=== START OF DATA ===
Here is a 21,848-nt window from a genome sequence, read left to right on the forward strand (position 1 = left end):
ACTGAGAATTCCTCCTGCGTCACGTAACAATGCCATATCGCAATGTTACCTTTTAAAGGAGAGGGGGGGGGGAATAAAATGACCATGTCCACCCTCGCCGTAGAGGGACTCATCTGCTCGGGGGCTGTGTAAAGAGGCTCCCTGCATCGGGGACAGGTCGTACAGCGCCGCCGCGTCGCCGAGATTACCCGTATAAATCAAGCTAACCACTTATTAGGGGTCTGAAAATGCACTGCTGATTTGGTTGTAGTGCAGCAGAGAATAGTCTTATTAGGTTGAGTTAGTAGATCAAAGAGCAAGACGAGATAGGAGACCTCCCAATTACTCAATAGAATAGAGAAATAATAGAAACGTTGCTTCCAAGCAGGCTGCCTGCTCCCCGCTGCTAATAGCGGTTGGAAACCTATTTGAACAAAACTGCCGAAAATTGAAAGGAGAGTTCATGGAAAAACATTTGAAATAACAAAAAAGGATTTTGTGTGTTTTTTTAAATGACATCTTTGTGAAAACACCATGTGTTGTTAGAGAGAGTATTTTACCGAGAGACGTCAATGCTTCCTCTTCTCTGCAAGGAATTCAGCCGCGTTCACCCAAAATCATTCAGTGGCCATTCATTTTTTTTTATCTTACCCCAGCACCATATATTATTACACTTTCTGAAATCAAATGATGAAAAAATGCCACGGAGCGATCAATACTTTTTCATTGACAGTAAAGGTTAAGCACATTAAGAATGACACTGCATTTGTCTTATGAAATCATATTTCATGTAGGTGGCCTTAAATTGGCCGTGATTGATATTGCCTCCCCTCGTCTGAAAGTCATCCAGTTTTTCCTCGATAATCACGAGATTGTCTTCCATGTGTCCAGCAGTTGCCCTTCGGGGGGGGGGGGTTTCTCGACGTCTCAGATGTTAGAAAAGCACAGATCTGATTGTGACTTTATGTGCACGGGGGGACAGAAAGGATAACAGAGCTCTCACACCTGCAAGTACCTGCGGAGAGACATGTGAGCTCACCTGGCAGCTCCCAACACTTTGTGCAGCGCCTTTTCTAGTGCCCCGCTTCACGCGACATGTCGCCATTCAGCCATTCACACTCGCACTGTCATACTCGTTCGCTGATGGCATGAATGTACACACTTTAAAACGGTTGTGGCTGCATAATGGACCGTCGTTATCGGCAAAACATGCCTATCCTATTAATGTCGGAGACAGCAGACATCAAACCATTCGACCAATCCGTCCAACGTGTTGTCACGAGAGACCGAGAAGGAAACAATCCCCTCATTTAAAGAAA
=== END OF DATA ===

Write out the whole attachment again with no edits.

Here is a 21,848-nt window from a genome sequence, read left to right on the forward strand (position 1 = left end):
ACTGAGAATTCCTCCTGCGTCACGTAACAATGCCATATCGCAATGTTACCTTTTAAAGGAGAGGGGGGGGGGAATAAAATGACCATGTCCACCCTCGCCGTAGAGGGACTCATCTGCTCGGGGGCTGTGTAAAGAGGCTCCCTGCATCGGGGACAGGTCGTACAGCGCCGCCGCGTCGCCGAGATTACCCGTATAAATCAAGCTAACCACTTATTAGGGGTCTGAAAATGCACTGCTGATTTGGTTGTAGTGCAGCAGAGAATAGTCTTATTAGGTTGAGTTAGTAGATCAAAGAGCAAGACGAGATAGGAGACCTCCCAATTACTCAATAGAATAGAGAAATAATAGAAACGTTGCTTCCAAGCAGGCTGCCTGCTCCCCGCTGCTAATAGCGGTTGGAAACCTATTTGAACAAAACTGCCGAAAATTGAAAGGAGAGTTCATGGAAAAACATTTGAAATAACAAAAAAGGATTTTGTGTGTTTTTTTAAATGACATCTTTGTGAAAACACCATGTGTTGTTAGAGAGAGTATTTTACCGAGAGACGTCAATGCTTCCTCTTCTCTGCAAGGAATTCAGCCGCGTTCACCCAAAATCATTCAGTGGCCATTCATTTTTTTTTATCTTACCCCAGCACCATATATTATTACACTTTCTGAAATCAAATGATGAAAAAATGCCACGGAGCGATCAATACTTTTTCATTGACAGTAAAGGTTAAGCACATTAAGAATGACACTGCATTTGTCTTATGAAATCATATTTCATGTAGGTGGCCTTAAATTGGCCGTGATTGATATTGCCTCCCCTCGTCTGAAAGTCATCCAGTTTTTCCTCGATAATCACGAGATTGTCTTCCATGTGTCCAGCAGTTGCCCTTCGGGGGGGGGGGGTTTCTCGACGTCTCAGATGTTAGAAAAGCACAGATCTGATTGTGACTTTATGTGCACGGGGGGACAGAAAGGATAACAGAGCTCTCACACCTGCAAGTACCTGCGGAGAGACATGTGAGCTCACCTGGCAGCTCCCAACACTTTGTGCAGCGCCTTTTCTAGTGCCCCGCTTCACGCGACATGTCGCCATTCAGCCATTCACACTCGCACTGTCATACTCGTTCGCTGATGGCATGAATGTACACACTTTAAAACGGTTGTGGCTGCATAATGGACCGTCGTTATCGGCAAAACATGCCTATCCTATTAATGTCGGAGACAGCAGACATCAAACCATTCGACCAATCCGTCCAACGTGTTGTCACGAGAGACCGAGAAGGAAACAATCCCCTCATTTAAAGAAA